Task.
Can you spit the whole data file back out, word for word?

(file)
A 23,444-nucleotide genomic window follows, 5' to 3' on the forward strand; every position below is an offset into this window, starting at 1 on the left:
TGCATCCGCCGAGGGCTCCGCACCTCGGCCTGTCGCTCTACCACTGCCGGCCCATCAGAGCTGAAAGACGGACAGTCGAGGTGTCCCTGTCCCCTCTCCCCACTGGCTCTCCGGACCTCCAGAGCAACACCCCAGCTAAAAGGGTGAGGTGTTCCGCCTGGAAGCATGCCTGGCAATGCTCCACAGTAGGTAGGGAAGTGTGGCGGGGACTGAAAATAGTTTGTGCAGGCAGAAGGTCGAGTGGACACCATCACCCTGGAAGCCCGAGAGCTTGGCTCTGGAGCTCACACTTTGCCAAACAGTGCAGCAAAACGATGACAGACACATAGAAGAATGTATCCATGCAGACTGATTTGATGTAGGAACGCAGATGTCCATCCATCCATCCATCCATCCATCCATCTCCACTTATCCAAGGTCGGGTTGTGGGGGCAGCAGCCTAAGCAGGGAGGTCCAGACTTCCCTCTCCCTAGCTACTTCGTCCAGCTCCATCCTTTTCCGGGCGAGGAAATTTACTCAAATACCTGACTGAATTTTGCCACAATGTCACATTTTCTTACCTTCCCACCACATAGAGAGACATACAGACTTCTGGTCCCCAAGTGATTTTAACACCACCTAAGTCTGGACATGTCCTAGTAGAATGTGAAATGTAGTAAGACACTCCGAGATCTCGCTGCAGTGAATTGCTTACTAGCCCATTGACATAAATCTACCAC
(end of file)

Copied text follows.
A 23,444-nucleotide genomic window follows, 5' to 3' on the forward strand; every position below is an offset into this window, starting at 1 on the left:
TGCATCCGCCGAGGGCTCCGCACCTCGGCCTGTCGCTCTACCACTGCCGGCCCATCAGAGCTGAAAGACGGACAGTCGAGGTGTCCCTGTCCCCTCTCCCCACTGGCTCTCCGGACCTCCAGAGCAACACCCCAGCTAAAAGGGTGAGGTGTTCCGCCTGGAAGCATGCCTGGCAATGCTCCACAGTAGGTAGGGAAGTGTGGCGGGGACTGAAAATAGTTTGTGCAGGCAGAAGGTCGAGTGGACACCATCACCCTGGAAGCCCGAGAGCTTGGCTCTGGAGCTCACACTTTGCCAAACAGTGCAGCAAAACGATGACAGACACATAGAAGAATGTATCCATGCAGACTGATTTGATGTAGGAACGCAGATGTCCATCCATCCATCCATCCATCCATCCATCTCCACTTATCCAAGGTCGGGTTGTGGGGGCAGCAGCCTAAGCAGGGAGGTCCAGACTTCCCTCTCCCTAGCTACTTCGTCCAGCTCCATCCTTTTCCGGGCGAGGAAATTTACTCAAATACCTGACTGAATTTTGCCACAATGTCACATTTTCTTACCTTCCCACCACATAGAGAGACATACAGACTTCTGGTCCCCAAGTGATTTTAACACCACCTAAGTCTGGACATGTCCTAGTAGAATGTGAAATGTAGTAAGACACTCCGAGATCTCGCTGCAGTGAATTGCTTACTAGCCCATTGACATAAATCTACCAC